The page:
Monday, November 24, 2014

Anyone for a game of Scrabble?

For over one hundred competitors at the World Scrabble tournament in London, that was the perfect way to spend a rainy November weekend. 

For me, in between showers, I stored away my summer squash. 
I’m not sure my letters would have got me very far in the tournament but hey, I do like to have an ‘s’ up my sleeve for plurals! 

Disclaimer - 
No jiggery pokery or photoshop was used to create these contorted fruits, they just grow like that!

Officially a courgette, ‘Tromboncino’ can be eaten small and young, just like any other courgette. What a shame though. Rather, leave them to scramble away until the autumn and you will reap massive, thick skinned fruits with tasty dense flesh and just a smattering of seeds in the bulbous end. 

Stored in the cool and dry my crop will keep us in soup all winter.

Tuesday, November 18, 2014


…by A.A. Milne

"I think I am a Muffin Man. I haven't got a bell, 
I haven't got the muffin things that muffin people sell. 

Perhaps I am a Postman. No, I think I am a Tram. 
I'm feeling rather funny and I don't know what I am — "

I think I am a squirrel. I haven’t got a nut
Perhaps I am a butcher with lots of meat to cut.

I have one and a half pigs lying on my kitchen table. Mostly chopped up by a real butcher. Errr, kidney, ears, heart, tongue? Freeze now, worry later. Wot, no snout?

No I think I am a chef.

Deboned a huge ham and minced up great slabs of slippery liver to made lovely garlicky country pate.

I think I am a sous chef, 
Working for the chef.

Put a couple of trotters and that big ham bone (from the pig with a limp) into the biggest stock pot I own and simmered overnight for broth.

Perhaps I am a vet who is visiting for a limp.

Deconstructed the pig’s knee joint as I was straining my stock. 
Aha, found a cluster of bone spurs - little bony growths that inhibit the smooth movement of the joint.
(I would not ordinarily have been so fascinated but I have just illustrated an arthritic knee for a cookery book.)
Froze pots and pots of stock and supped restorative broth for lunch.

No I think I am a seamstress.

Off to the Haberdashers to buy muslin to wrap up an arthritic ham for air drying. 

I’m feeling rather funny and I don’t know what I am!

Friday, November 14, 2014

In my Farmhouse Garden

“The garden is never dead, growth is always going on and growth that can be seen, and seen with delight.” 
Canon H. Ellacombe  (In my Vicarage Garden and Elswhere. 1901)

Flecks of buttery yellow and russet, splashes of crimson and sherbet greens. 
Poised against the grey sky, the sagging bunting is reluctant to loose its grip 
but is already being elbowed out by next spring’s cheeky pink buds.

Tuesday, November 11, 2014

Easy peas-y soup

Sometimes the sluggard in me triumphs.

I didn’t want to head out into the rain to tug at caterpillar riddled greens or scrub muddy roots.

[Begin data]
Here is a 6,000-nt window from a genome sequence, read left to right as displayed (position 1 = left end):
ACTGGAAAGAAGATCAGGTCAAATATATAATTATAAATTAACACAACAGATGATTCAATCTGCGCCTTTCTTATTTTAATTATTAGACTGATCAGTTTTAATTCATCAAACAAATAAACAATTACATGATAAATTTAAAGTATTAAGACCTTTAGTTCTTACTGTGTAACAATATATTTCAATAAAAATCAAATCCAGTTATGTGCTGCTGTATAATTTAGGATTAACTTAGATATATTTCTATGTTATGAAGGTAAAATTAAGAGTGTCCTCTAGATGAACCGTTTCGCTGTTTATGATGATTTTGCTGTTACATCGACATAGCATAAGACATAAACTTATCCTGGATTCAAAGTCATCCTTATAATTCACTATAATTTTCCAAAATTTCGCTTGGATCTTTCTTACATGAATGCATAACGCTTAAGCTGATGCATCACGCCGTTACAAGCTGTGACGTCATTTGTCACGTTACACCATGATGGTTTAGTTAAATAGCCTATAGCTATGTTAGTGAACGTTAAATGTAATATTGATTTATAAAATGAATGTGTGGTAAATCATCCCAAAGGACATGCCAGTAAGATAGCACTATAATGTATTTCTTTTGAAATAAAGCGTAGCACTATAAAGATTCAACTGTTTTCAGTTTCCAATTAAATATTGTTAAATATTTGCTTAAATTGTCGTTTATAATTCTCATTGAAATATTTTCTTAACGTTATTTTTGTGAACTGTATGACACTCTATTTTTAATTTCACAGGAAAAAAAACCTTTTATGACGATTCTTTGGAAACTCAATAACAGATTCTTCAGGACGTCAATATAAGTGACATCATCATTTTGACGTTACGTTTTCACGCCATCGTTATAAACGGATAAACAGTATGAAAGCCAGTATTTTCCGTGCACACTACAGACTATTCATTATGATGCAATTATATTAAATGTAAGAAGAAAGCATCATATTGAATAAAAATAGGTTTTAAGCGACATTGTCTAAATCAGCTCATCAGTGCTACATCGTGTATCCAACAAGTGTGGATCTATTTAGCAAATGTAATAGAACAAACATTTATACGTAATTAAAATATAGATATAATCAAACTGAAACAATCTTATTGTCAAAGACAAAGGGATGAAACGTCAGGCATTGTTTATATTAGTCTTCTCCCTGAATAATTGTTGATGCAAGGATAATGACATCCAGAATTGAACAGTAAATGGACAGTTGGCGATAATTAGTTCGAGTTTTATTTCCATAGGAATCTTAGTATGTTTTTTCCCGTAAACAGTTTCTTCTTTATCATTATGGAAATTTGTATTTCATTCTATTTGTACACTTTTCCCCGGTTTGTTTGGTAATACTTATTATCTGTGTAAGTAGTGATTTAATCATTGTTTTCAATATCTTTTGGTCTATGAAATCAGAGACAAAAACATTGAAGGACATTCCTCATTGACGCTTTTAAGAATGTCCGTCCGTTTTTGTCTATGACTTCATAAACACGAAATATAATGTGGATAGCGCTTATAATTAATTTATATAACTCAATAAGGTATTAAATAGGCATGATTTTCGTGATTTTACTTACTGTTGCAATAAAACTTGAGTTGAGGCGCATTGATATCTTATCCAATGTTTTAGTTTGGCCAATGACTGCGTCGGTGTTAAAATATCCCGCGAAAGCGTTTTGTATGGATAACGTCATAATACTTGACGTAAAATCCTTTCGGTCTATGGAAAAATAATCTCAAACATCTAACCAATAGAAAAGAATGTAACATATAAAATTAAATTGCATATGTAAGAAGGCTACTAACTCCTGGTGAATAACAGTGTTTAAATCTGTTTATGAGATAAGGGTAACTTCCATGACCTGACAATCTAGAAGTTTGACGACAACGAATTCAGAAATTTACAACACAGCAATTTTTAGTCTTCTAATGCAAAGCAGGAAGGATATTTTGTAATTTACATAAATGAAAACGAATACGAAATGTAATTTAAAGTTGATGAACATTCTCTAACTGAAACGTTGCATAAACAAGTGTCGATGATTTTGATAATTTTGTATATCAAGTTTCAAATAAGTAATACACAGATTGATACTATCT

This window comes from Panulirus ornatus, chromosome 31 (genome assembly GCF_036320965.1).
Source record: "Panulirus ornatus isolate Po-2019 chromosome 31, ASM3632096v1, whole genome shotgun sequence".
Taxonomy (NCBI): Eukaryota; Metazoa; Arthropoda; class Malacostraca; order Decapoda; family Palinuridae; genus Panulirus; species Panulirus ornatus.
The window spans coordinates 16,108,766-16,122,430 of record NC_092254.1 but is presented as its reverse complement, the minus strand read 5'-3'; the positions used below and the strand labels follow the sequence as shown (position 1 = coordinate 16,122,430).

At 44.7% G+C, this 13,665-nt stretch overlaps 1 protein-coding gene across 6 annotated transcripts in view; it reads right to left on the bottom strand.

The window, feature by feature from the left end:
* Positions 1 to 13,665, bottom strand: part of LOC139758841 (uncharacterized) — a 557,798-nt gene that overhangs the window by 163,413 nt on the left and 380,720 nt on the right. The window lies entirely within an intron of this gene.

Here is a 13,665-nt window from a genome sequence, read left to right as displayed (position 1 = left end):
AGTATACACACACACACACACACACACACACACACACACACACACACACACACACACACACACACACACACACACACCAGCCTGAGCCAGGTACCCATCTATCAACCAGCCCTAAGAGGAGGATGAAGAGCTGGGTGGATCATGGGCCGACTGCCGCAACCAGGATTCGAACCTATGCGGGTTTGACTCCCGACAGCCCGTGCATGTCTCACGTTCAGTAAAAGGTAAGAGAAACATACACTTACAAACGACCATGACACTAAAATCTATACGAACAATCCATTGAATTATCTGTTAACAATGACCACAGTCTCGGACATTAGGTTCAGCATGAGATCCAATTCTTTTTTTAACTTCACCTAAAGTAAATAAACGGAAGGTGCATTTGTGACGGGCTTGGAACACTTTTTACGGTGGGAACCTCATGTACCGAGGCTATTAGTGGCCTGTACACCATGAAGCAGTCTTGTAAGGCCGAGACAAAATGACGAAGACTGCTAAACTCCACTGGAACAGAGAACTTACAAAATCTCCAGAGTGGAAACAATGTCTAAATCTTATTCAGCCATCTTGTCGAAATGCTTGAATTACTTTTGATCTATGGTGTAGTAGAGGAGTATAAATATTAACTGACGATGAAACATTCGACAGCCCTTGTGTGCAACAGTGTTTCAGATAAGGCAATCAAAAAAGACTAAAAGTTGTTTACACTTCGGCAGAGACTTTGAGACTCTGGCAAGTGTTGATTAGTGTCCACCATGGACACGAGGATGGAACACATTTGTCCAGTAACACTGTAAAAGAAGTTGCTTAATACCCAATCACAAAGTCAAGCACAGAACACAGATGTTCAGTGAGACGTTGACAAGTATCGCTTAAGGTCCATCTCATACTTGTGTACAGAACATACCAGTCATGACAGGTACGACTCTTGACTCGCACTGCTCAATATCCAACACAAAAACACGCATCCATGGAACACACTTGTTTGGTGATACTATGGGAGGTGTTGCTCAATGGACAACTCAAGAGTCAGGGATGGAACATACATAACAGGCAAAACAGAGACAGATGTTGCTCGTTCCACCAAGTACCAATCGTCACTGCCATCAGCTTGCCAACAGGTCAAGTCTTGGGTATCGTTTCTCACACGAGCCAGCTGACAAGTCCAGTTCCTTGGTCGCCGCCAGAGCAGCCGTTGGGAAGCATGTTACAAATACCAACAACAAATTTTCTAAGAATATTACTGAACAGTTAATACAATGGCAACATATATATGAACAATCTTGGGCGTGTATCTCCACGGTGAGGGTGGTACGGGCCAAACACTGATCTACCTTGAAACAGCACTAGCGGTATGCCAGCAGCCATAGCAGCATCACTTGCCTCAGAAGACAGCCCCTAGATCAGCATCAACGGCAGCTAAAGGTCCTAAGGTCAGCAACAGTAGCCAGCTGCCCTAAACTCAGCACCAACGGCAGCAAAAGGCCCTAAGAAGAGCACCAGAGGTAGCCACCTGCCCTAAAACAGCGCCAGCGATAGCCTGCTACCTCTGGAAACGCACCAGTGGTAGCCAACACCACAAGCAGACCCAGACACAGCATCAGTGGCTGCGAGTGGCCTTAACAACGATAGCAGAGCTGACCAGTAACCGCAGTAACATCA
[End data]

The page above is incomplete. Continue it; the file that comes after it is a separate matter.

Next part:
I just fancied a nice comforting lunch. 

Instead I slunk to the freezer for inspiration and in the frosty depths found the tail end of last year’s pig, 
(no, not literally the tail... bacon stock and gammon) and a bag of peas. 

I whizzed the peas into the stock, threw in a handful of gammon scraps and some fresh thyme. Delicious. 

Only 99% smug though. I really should have grown the peas!

Thursday, November 6, 2014

This and That

This is a tale about a box of grimy, wooden picture frames that I picked up at the local auction two and a half years ago. 
They have been sat under my desk ever since but I always knew they would come in useful some day. 

Sunday was that day. 
It was a grey, dreary, damp day and it was my birthday.

I received three delightful cards from my three children. 
That made me immeasurably happy. 

Time to get out that box.

After a quick dust, a lick of paint, some waxing with a soft cloth and a final polish, 
my cards looked deservedly well dressed. 

And that’s that.

Tuesday, October 28, 2014

Not for the squeamish!

At exactly the same time that my husband was limping around waiting for a knee replacement operation earlier this year, I was serendipitously commissioned to illustrate a book called “Nourishing Broth” by Sally Fallon Morell, “the definitive cookbook that can help you treat symptoms of autoimmune disorders, infectious diseases, digestive problems and other chronic ailments”.

It made fascinating reading and was definitely a first for me as far as painting gristle is concerned!

“Most people know cartilage as gristle. It’s the blob on the bone of a T-bone steak, the globs on chicken drumsticks”. 

I learnt all about boiling up bones for minerals, which in turn keep our own bones strong, marrow, which is important for stem cell regeneration and gelatin which is obtained from boiling up skin, cartilage, tendons, and ligaments. (Hmm, not your average cookbook ingredients, but worth reading on I assure you).  
I now understand that gelatin provides amino acids that the body needs to make connective tissue, i.e. all the bits that hold the body together. Perfect for an arthritic knee! 

At the risk of sounding like a school text book I even got to draw pretty pictures of glycoproteins and connective tissues.

This is all very pertinent, as the pigs are booked to go to the abattoir on Thursday and I’m busy making important decisions as to how I’d like them butchered and do I want the trotters and heads? 
Well, if only for the sake of a post operative knee I think I should boil up anything and everything!

Friday, October 24, 2014

"Earth laughs in flowers" Ralph Waldo Emerson

In which case, I imagine these sunflowers would be a resounding guffaw, enough to cheer any grey Friday!